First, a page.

Do you use it? What kind of success have you had from it?

  3. Caitlin

    This sounds like a great tool! I’ll definitely be using this. Thanks for sharing.

    (PS Where do you RP? Do you use online forums? I miss RPing but I can’t seem to find any good boards to join.)

    • Hi Caitlin, welcome to the blog. 🙂 I hope you enjoy the quiz as much as I am!

      As for RP, I’m very fortunate to have a husband who loves RP as much as I do, and we do a lot of gaming between ourselves and with a few friends IRL. I haven’t played online in years — not since the done thing was MUSHes and MUDs. (Oh, how I miss those days…) But my husband plays forum games on rpol.net and tells me it’s a very friendly community of people. If you haven’t checked it out, maybe give that a try. 🙂 Good luck!

  4. You know, while I do some character development, I’ve never done a character interview. I’ve always found the idea a bit… I don’t know… silly I guess. Particularly for characters in non-contemporary settings. Some of those questions, though are good. Others would be nonsensical in the right setting. (For instance, the honest answer of my current protagonist to “Do you have any hobbies?” would have to be “What’s a hobby?”, delivered without any irony or humor at all. A hobby is not a thing that exists in her world.)

    • I think one of the things I like about it is that even those nonsensical questions can reveal a lot about the character. For example, your character who doesn’t know what a hobby is could answer in a variety of ways. eg:

      “Do you have a hobby?”
      “What’s a hobby?”

      “Do you have a hobby?”
      “What are you talking about, impudent boy?”

      “Do you have a hobby?”
      “I don’t even have a front door!”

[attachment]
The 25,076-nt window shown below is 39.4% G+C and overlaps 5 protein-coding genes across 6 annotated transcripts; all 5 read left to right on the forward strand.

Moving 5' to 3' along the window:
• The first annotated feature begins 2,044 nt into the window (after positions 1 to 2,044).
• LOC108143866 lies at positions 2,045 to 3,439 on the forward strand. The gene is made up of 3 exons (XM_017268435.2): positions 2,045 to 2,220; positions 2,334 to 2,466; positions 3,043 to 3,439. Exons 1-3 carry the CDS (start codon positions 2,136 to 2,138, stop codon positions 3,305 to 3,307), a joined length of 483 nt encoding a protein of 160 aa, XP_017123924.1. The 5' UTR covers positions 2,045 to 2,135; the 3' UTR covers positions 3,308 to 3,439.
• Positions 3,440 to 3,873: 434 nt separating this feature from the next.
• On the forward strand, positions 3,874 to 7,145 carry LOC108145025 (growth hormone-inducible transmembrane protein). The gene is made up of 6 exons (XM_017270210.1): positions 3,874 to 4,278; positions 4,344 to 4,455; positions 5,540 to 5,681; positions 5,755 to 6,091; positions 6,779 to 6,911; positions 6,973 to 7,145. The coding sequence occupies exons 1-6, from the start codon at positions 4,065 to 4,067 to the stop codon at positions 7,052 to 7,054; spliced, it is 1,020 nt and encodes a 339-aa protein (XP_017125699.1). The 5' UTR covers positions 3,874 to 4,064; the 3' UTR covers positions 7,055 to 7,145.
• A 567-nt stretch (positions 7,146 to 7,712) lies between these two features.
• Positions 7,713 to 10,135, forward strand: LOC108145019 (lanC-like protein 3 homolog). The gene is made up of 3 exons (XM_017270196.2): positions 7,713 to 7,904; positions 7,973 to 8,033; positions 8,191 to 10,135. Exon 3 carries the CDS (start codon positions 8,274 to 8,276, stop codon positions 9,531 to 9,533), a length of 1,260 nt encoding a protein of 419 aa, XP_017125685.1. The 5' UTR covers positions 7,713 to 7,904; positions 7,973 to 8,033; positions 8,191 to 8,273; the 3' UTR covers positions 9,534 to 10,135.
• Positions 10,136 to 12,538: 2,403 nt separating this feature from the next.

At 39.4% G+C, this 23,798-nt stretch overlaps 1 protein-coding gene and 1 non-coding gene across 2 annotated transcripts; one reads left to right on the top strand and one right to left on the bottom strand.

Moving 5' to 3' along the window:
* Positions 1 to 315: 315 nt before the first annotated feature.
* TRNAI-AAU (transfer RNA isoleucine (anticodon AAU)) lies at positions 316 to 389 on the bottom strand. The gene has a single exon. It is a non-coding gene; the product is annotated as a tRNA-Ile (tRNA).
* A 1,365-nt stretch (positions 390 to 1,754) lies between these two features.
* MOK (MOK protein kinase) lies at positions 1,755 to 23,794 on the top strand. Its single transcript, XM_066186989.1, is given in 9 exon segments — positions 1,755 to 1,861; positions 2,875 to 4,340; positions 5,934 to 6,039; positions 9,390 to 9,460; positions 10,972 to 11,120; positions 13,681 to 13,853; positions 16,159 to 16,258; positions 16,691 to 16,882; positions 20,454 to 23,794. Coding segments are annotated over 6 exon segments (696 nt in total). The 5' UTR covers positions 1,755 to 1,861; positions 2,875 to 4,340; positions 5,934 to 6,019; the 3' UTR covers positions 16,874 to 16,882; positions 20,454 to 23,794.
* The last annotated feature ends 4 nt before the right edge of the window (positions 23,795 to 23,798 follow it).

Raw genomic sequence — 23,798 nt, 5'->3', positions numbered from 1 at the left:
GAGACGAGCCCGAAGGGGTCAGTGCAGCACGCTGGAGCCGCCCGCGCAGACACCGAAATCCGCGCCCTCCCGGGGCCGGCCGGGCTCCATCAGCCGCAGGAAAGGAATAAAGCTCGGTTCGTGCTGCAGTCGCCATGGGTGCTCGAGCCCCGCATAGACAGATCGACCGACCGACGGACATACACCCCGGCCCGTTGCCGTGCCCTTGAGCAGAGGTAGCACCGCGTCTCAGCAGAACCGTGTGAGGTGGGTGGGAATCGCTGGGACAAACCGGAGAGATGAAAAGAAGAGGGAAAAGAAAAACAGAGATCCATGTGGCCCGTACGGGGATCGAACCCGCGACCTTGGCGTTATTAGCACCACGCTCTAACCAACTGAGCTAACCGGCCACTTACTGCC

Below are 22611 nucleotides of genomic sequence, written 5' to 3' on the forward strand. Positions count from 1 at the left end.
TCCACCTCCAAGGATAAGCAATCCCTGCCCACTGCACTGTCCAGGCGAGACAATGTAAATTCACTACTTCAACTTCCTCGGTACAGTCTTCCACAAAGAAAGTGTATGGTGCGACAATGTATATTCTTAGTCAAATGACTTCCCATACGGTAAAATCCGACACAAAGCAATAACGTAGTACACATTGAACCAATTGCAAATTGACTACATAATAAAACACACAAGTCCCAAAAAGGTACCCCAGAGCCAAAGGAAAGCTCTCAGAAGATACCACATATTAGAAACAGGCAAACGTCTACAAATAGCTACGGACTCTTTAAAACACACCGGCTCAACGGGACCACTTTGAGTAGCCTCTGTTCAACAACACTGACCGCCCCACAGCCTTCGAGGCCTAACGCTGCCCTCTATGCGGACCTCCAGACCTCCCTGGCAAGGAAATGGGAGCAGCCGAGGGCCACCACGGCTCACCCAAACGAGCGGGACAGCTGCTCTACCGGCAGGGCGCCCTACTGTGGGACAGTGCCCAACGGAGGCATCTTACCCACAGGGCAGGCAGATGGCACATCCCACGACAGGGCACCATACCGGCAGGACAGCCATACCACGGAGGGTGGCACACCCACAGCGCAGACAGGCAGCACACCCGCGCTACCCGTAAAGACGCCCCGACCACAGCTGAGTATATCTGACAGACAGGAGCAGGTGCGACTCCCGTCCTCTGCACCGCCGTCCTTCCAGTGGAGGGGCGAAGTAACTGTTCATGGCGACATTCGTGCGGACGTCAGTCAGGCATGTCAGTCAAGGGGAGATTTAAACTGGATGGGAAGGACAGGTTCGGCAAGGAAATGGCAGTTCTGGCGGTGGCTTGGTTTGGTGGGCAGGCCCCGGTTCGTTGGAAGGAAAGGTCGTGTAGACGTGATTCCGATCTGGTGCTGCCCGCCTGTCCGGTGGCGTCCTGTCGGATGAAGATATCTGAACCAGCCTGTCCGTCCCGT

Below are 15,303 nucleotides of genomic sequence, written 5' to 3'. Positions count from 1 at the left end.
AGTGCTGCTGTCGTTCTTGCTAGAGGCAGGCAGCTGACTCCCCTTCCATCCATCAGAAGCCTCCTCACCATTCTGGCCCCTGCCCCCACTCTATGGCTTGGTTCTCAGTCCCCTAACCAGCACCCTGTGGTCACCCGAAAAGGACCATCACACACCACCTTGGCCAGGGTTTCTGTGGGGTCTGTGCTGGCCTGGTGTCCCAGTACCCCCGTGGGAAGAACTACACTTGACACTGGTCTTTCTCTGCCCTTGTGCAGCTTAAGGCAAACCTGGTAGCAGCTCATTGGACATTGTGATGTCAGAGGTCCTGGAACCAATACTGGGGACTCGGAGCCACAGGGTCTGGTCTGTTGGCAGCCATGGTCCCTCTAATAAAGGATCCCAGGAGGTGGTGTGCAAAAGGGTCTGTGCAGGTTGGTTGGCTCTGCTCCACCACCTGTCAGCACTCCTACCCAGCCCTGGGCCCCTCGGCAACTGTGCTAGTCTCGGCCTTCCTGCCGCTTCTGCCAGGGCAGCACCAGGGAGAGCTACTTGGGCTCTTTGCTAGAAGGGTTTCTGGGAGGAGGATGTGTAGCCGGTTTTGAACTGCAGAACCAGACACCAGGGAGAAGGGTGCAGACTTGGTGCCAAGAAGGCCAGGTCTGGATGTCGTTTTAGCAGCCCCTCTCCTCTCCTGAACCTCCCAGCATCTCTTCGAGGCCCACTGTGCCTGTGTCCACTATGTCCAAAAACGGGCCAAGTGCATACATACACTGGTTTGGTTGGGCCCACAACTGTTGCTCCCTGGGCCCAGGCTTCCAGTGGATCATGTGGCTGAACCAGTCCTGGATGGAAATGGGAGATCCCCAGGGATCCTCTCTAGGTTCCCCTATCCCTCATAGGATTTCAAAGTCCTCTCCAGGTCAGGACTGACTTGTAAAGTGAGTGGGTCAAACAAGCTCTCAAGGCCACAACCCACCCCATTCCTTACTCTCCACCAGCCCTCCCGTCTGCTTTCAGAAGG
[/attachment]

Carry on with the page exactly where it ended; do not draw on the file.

“Do you have a hobby?”
      “F— off.”

      “Do you have a hobby?”
      “This hobby that you speak of… is it very powerful?”

      And so on and so forth. Even though the answers are essentially all the same (ie. no), the way the character answers reveals something of their nature.

  5. I’ve never interviewed any of my characters (you might have figured that 🙂 ), but I have been thinking about having one of them interview another. After all, one character is a reporter and another is a phenomenon, so it makes sense.

    It won’t be fifty questions, though. That’s a lot.

    I really like Dan’s idea, though. I like the random element. It reminds me of this: http://u-town.com/collins/?p=2646

    BTW, I love the part about the tusks. 🙂

    • *grin* Glad you like the tusks. It’s one of my favourite quotes. 🙂

      Yeah, I might give Dan’s idea a go as well. And I like the idea of your characters interviewing each other. Would definitely be interesting. 🙂

  6. These characters sound clever and interesting. I like the wine answer the best, of course. 🙂

  7. Just bookmarked this page!

  8. Scott Zachary

    Working with my characters is like herding cats. And, like cats, they never go away–just lurk under dressers and crouch in high bookshelves staring at me until one day they decide they want to interact, and a new story is born.

    I’ve never been able to get all the way through a “character interview” without feeling a bit foolish, but it can be a good exercise. Interviewed, or not, my characters definitely do become real for me–as real as “real” people and sometimes more so. Often, while I’m writing, they’ll take over and slap me upside the head. “I’m not doing *that*, you silly writer man, you. Don’t try to make me.”

    After I’m done a story, even a piece of flash fiction, the characters don’t go away–they just hang out in my mind and chill with all the other characters. Sometimes they hook up and make new characters. Some of these characters and their odd little mutant character-spawn have been keeping me company for over twenty years.

    Don’t tell anyone though, because that sounds downright batty.

    • I love your characters as cats analogy. I can imagine it so easily — characters hiding in the washing basket ready to pounce… characters sitting on top of the bookcase… characters ready to jump out when you least expect it and either purr and rub against your leg, or swat you with their claws for no apparent reason.

      And nothing sounds batty to a writer. 🙂

  9. Pingback: Questionable Characters | Davetopia